Tuesday, August 16, 2005

We knew THIS was coming...

Hitchens signs on to the poop on Cindy Sheehan bandwagon. Predictable.

His position: She has no moral authority and shouldn't be taken seriously. Why? Apparently because if Hitchens had lost a child in Iraq, he wouldn't be taken any more seriously by his critics.

Maybe, maybe not - though there is something to the claim that those who have actually lost loved ones in the war may be worth listening to rather than those who haven't and won't because their children have better things to do.

But here's where Hitchens gets particularly shrill:

"What dreary sentimental nonsense this all is, and how much space has been wasted on it. Most irritating is the snide idea that the president is "on vacation" and thus idly ignoring his suffering subjects, when the truth is that the members of the media—not known for their immunity to the charm of Martha's Vineyard or Cape Cod in the month of August—are themselves lazing away the season with a soft-centered nonstory that practically, as we like to say in the trade, "writes itself." Anyway, Sheehan now says that if need be she will "follow" the president "to Washington," so I don't think the holiday sneer has much life left in it."

Is it a non-story? Doubtful. Opposition to the war has, despite Hitchens' efforts, been growing since Bush declared it ended. Sheehan is just a catalyst. Moreover, since Aristophanes' Lysistrata, it's been pretty much common knowledge that nothing is so threatening to propagandizing states as grieving mothers who don't accept that their primary function is to produce soldiers. In this regard, Hitchens may as well be Pericles in his funeral oration, telling the grieving wives and mothers of Athens that the best thing to do is keep quiet. It is a bit eery how similar things play out - those in favor of the war tell her to shut up. They don't defend the invasion; they question her character, her fitness to speak.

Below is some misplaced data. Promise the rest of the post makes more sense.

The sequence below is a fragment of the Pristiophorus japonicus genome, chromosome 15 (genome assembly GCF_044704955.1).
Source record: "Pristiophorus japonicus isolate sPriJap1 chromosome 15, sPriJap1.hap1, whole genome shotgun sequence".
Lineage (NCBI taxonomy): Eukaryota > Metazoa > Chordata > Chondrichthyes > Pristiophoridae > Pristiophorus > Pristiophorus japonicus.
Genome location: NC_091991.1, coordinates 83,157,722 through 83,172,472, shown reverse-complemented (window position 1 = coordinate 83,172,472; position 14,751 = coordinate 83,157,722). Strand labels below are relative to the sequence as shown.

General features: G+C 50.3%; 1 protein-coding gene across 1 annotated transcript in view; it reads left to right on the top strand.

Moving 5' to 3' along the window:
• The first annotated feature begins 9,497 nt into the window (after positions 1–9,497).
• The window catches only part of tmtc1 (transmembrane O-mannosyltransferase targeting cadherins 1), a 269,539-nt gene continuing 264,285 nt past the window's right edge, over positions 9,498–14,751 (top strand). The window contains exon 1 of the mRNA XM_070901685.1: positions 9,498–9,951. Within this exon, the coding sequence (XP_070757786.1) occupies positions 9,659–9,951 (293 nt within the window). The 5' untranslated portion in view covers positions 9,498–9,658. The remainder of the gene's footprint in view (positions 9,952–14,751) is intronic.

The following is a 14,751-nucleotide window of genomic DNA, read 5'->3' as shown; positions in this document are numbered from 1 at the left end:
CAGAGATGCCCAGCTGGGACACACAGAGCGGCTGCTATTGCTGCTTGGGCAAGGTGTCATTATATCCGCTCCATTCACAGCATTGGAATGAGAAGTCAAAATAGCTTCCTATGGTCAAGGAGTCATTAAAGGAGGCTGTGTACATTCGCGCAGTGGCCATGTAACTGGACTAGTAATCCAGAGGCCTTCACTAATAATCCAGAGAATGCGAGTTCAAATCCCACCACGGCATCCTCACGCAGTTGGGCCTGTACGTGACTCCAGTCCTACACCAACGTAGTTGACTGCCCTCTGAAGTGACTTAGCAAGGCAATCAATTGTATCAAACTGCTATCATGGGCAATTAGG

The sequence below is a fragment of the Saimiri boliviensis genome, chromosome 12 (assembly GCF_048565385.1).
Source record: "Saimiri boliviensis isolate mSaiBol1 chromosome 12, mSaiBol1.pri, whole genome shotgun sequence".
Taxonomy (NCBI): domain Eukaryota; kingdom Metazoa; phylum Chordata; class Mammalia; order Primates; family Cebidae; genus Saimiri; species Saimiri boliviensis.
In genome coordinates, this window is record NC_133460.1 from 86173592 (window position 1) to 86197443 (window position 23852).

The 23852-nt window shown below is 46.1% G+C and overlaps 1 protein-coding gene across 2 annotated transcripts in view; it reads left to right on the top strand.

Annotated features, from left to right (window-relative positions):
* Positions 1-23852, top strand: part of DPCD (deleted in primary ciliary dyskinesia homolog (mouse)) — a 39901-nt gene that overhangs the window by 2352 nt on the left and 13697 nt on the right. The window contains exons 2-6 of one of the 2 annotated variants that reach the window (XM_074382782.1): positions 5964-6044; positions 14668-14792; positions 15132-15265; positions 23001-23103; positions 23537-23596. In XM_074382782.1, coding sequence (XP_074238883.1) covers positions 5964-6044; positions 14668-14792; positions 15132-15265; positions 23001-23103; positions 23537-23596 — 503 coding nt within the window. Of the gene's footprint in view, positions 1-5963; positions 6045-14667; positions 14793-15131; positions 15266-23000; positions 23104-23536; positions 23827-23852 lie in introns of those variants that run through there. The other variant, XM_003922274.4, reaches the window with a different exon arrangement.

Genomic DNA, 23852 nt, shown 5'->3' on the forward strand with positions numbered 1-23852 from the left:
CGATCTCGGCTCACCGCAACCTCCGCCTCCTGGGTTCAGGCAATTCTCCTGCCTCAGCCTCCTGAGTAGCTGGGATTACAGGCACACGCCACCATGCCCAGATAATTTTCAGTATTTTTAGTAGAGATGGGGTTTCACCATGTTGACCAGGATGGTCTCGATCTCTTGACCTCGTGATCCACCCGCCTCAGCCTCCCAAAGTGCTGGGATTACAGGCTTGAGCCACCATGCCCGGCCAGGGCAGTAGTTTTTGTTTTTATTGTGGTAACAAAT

The holiday sneer doesn't have much left in it? Bush actually said - to paraphrase - Yeah, I feel bad, but look, I've got to make decisions, which means I have to be fit, so my life has to go on. Vacation? He'll go to fundraisers, but he won't meet with her.

If Hitch is so right, and Sheehan so crazy, why not have Bush, who is supposedly a people-person, meet with her? Show his compassionate conservatism, explain why the sacrifice was necessary, and have the cameras there, and then spin to his heart's content that he did what he had to do, etc. But he hasn't done this. And I doubt that he will. One wonders why.

Does she seem to view the war as somehow part of a pro-Israel cabal? Sure. And Hitch says it wasn't. Maybe. Why do people think this? And really, this is a manifestation of the general tendency to view this as a neo-con crusade.

Perhaps because the more we learn, the more the conspiracies turn out to be accurate; and perhaps because the more opposition to the war that ended in 2003 increases, the lower the depths to which those who shill for it will sink.

On December 3, 2001, Hitchens wrote in the Nation the following: "I should perhaps confess that on September 11 last, once I had experienced all the usual mammalian gamut of emotions, from rage to nausea, I also discovered that another sensation was contending for mastery. On examination, and to my own surprise and pleasure, it turned out to be exhiliration. Here was the most frightful enemy - theocratic barbarism - in plain view...I realized that if the battle went on until the last day of my life, I would never get bored in prosecuting it to the utmost."

Hitch may well question the moral seriousness of someone who views the war as a neo-con inspired pro-Israel conspiracy. And we may well question the moral seriousness of someone whose sense of morality and understanding of the worth in life was so shallow that he latched on to a tragedy to give himself purpose and emotional fulfilment.
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